5. Customers Don't Understand We Have a Business to Run
This one is a point of contention, misunderstanding, and bad feelings between restaurant customers and restaurant workers. Customers want to stay long past closing time but owners don't want to pay staff to stick around, or the staff doesn't want to stick around. Customers think the prices are high, but the profit margin in restaurants is low. And so on and so forth.

And on to the business article:

Oh Really? 5 Things Companies Assume About Customers, But Shouldn’t | MintLife Blog | Personal Finance News & Advice

More Water?

Water is a bigger deal in restaurants than it is in the Sahara Desert. Managers yell at servers and bussers when patron's water glass looks empty, never mind the fact that the poor patron has already told her server and two bussers "no, thank you" to the water.

Some customers come in ready to find fault and water is an easy fault to find. "If she doesn't refill my water glass, I won't tip her!" Deep down, they don't want the waitress to refill their glass; they just want an excuse to be cheap.

And how do the wait staff feel? A colleague once grumbled to me "I'm not paid to fill water glasses." He had a point. We made our money based in part on how much we sold, and water is free. Not that the water drinker isn't thirsty, but the wine drinker wants another glass, too. The person who wants something that costs money will come first.

Hot, busy nights are the worst, but good servers will still come by to ask how you are doing and if you need anything. We were unexpectedly busy one night and had no back-up to run around filling water glasses and helping us turn tables. And I had a rather uncommunicative beast at a table with his wife and two older children.

He must have been thirsty, because I noticed more than once that his water glass was empty and returned with a pitcher of ice water each time. Ran myself ragged that night. At some point toward the end of the evening he took to grunting at me in response to 'yes or no' questions, for example, "Would you like more water?" and "May I take that for you?"

Toward the very end of the meal I returned again with a water pitcher and asked if anyone would like more. (By the end of the meal, many people would prefer not to have more water.) He grunted. I couldn't tell if he was not articulating "no" or "yes." I stood there, not sure what to do. His wife looked scared. (I always feel for women who are with men that scare them. What did she think he was going to do?) So, I asked for clarification... he grunted again. I can't remember whether I filled the glass or not.

He filled out a comment card before leaving. He complained that I didn't keep his water glass full.

Word to the wise: Communicate clearly with your restaurant waitress. When I approach your table with a full pitcher of ice water, if you grunt at me I am hard pressed to know whether to pour the water into your glass or over your head.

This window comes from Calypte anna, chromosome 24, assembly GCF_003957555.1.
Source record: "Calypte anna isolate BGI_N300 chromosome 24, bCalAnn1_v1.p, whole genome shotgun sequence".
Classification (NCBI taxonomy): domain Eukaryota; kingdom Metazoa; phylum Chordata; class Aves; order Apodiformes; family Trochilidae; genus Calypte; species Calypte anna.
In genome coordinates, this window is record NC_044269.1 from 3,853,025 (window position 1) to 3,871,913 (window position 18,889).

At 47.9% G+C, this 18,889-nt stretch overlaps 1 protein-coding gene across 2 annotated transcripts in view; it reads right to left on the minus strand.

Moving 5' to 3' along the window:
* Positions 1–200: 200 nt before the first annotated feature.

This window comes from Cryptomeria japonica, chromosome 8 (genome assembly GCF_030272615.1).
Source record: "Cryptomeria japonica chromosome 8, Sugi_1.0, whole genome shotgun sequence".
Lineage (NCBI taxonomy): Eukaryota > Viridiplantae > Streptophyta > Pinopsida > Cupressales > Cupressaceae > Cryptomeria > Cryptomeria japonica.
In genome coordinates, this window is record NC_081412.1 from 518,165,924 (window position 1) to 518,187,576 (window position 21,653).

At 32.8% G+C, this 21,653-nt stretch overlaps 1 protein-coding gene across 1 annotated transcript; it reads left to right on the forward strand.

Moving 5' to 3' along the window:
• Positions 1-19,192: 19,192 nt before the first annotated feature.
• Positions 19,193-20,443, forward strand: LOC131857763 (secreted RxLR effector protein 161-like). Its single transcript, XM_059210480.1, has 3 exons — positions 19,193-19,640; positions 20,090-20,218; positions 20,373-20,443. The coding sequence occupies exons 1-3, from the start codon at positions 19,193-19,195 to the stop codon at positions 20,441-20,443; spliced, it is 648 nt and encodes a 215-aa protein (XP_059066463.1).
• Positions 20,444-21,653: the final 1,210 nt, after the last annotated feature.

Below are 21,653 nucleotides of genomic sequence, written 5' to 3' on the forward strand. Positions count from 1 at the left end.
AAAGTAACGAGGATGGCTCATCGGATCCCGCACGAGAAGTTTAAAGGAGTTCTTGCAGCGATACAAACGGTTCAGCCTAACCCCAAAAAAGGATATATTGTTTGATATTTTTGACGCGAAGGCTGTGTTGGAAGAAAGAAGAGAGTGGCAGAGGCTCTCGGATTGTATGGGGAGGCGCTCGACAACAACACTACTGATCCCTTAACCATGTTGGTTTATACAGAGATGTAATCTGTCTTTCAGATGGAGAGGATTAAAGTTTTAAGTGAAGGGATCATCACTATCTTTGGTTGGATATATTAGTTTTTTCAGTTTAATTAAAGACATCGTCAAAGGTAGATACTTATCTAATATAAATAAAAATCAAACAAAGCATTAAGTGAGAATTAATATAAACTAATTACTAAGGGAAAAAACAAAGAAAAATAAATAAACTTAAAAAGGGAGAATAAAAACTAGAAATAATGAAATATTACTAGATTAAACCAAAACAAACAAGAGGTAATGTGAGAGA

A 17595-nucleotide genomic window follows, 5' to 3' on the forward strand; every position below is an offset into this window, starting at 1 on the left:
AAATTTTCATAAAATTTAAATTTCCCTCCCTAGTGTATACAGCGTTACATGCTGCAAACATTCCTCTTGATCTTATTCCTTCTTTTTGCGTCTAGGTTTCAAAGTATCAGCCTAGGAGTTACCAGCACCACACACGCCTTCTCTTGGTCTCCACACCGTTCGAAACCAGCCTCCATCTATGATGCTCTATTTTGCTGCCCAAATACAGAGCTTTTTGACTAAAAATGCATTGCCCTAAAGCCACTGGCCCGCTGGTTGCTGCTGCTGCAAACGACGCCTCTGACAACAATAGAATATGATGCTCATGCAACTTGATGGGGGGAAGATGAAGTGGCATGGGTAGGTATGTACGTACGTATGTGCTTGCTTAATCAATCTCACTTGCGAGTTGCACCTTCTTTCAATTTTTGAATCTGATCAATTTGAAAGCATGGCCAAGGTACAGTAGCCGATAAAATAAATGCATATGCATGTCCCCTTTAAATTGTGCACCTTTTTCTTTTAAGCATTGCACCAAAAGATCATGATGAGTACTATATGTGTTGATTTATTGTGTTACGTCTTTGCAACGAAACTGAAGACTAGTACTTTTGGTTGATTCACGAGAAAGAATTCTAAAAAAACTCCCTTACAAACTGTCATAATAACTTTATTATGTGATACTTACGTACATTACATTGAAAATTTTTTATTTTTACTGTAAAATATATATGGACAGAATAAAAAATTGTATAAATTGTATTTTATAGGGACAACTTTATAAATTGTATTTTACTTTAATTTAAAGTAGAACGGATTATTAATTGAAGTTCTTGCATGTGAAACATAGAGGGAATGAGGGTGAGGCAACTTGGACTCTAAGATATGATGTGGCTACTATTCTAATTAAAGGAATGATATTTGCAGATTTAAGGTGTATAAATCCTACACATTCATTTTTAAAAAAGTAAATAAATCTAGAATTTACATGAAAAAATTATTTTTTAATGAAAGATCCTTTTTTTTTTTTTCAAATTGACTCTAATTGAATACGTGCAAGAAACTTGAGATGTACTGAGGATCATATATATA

Wednesday, February 16, 2011

How I Became Public Enemy No. 1

Really, I never meant to make enemies. Was just trying to do my job. Restaurants, however, are funny places and some customers are royalty. Or, at least, they think they are and the restaurant employees are expected to treat them as such. Place this type of restaurant culture in a close-knit community and the problem intensifies.

In a small and tight-knit community, there is a resident I shall call the "Emperor." The Emperor happens to be good friends (surprise, surprise) with the restaurant owner. Many a night the tickets of paying customers get pushed back to make the Emperor a kid's size pizza or bowl of mac'n'cheese. Being royalty has its privileges.

Extremely busy, hot summer night while I am hosting in the manager's absence the phone rings and a voice barks at me "Do you have room at the counter?"

People are piling in the door and I have to tell the guy that we don't. We have a full reservation book and I am juggling keeping people waiting at the bar for a place to sit, greeting more customers walking in, and answering the phone. The barking voice on the other end is pushy, however, and to get him off my back I tell him that the only way there will be a seat is if he arrived in 5 minutes or less. He slams the phone in my ear. I hang up and don't give it another thought.

More people come in and I seat the counter. Later, the Emperor and his (current) wife come in and he demands to sit at the counter, which is full. He accuses me of reserving the counter for him?!? It takes me a moment to realize that the unidentified voice who hung up on me was the Emperor. Really, I have never taken a reservation without at least a name (and usually a phone number and a time.) And most people both identify themselves and hang up politely. Most people.

Emperor's wife looks terrified (of what?) and Emperor storms out, with her on his heels. So, being royalty does not always get you anything and everything you want in a restaurant.

Emperor hated me from that point on and came up with numerous complaints trying to get me fired which I may save for other posts. Suffice it to say for now that he never succeeded. Being royalty does not have all privileges.




Wednesday, February 2, 2011

The Telephone Caller

In the restaurant industry, we have to be nice. We are not feeling nice; actually, we may hate you. But we pretend, even when you call at 6:30 which is extremely busy and want somebody to tell you all about the specials... on the phone. 

And then you need to have the regular menu read to you. And you do have lots of questions! (Yes, it's good.) 

My favorite caller was the one who the manager had to politely put on hold so she could seat the slew of people walking in the door. When she was able to get back to the phone, she said, "Sorry to keep you waiting so long."

The caller, who seemed to feel that she had somehow received substandard service, replied, "Do I get free dessert?" 

Good times.